CAPTAINS FOR CLEAN WATER – FREQUENTLY ASKED QUESTIONS
The brown, murky water experienced in the Caloosahatchee and St. Lucie Rivers during high volume discharges is all but normal. Nutrient and sediment-laden freshwater flows cause lasting damage to the estuary. In just a few short months of discharges, our estuary can see damages that take years or even decades to recover from. Freshwater kills seagrass, oysters, and benthic life such as crustaceans that cannot escape from it. This is happening as a result of altered watersheds in south Florida. The solution to the problem is the restoration of the Everglades.
No. During the late 1800s, The channelization of the Caloosahatchee began. Manmade canals were dug to attach Lake Okeechobee to the Caloosahatchee and St. Lucie Rivers. In doing so, the entire hydrology of Florida was changed. The Caloosahatchee and St. Lucie Rivers have been plagued with excess freshwater, while the Everglades is starved of freshwater.
The Caloosahatchee and St. Lucie Rivers experience unnatural flows as a result of the artificial connection to Lake Okeechobee, and drainage of wetlands in the watersheds.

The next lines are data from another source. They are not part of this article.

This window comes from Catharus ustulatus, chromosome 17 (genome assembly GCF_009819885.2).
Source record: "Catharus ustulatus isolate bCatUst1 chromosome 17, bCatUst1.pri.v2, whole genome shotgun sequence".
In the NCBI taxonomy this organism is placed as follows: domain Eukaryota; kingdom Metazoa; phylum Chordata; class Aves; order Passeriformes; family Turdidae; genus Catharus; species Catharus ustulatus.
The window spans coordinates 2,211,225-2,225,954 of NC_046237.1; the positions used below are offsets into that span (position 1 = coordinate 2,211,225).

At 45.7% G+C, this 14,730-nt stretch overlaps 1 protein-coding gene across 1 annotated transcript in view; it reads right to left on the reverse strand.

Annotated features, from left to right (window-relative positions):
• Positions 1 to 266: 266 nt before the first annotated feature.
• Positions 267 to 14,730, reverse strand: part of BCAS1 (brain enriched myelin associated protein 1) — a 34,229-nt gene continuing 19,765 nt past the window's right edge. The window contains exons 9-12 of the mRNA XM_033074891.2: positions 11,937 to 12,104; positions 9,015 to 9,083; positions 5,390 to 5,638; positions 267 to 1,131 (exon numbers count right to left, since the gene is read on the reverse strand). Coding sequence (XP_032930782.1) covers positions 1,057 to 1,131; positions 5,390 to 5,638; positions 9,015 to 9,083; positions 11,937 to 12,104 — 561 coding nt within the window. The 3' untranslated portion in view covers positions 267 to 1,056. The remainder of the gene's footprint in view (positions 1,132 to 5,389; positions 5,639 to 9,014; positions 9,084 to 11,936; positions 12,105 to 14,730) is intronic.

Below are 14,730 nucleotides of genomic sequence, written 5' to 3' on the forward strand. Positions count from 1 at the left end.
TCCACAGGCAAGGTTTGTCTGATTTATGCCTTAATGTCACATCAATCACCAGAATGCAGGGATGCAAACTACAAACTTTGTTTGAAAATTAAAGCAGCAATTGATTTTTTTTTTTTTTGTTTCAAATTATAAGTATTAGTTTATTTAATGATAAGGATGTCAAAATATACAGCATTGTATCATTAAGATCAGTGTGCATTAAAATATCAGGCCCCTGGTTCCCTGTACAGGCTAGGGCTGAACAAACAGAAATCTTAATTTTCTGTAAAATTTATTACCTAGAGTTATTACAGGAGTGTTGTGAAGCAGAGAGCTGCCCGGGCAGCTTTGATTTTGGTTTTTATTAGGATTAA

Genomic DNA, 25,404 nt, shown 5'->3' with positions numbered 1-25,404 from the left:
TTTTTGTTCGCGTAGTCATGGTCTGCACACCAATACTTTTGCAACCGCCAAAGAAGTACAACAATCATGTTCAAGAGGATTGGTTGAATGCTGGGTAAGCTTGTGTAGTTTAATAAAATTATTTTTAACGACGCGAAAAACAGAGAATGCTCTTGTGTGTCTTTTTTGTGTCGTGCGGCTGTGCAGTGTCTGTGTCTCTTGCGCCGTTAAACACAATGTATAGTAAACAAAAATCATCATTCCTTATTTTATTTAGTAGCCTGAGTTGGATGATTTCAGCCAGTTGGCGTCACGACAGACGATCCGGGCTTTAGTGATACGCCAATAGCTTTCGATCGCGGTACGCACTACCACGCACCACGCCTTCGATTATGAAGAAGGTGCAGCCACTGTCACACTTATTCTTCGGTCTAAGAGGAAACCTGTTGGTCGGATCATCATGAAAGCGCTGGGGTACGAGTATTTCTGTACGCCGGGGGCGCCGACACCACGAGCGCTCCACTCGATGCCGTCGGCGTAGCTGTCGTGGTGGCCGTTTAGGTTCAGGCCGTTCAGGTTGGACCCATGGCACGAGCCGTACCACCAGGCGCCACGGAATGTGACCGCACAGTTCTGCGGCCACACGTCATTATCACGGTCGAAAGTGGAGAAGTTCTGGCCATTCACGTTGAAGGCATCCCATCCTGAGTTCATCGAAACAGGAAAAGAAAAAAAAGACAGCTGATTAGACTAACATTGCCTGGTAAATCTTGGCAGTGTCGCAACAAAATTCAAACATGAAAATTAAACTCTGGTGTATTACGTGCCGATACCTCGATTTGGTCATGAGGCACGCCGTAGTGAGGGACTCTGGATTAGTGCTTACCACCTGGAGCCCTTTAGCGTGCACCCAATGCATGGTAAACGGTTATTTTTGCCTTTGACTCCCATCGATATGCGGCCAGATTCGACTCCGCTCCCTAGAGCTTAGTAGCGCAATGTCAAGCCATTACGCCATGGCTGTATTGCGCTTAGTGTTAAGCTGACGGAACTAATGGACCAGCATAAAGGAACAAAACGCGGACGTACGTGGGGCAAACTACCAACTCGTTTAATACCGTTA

Lake Okeechobee water is far too polluted to send directly into the Everglades. The main pollutant that damages the Everglades is phosphorus. Phosphorus is currently removed from water in the Everglades Agricultural Area via Stormwater Treatment Areas (STAs). STAs remove phosphorus from agricultural runoff, and are very efficient in doing so.
Storage north of Lake Okeechobee will not do anything for the Everglades and Florida Bay, and will have minimal benefit to the Caloosahatchee and St. Lucie Rivers. Roughly one billion dollars have been spent on Kissimmee River Restoration. There are many basins that contribute runoff to Lake Okeechobee. On average, rainfall directly into Lake Okeechobee contributes over 40% of the total volume of the Lake. Restoring flow to the Everglades will have a much greater benefit to the entire system.
Pay attention to all races, especially the Governor, Florida Senate, and Florida House of Representatives. Check to see if candidates have signed the Now or Everglades Declaration.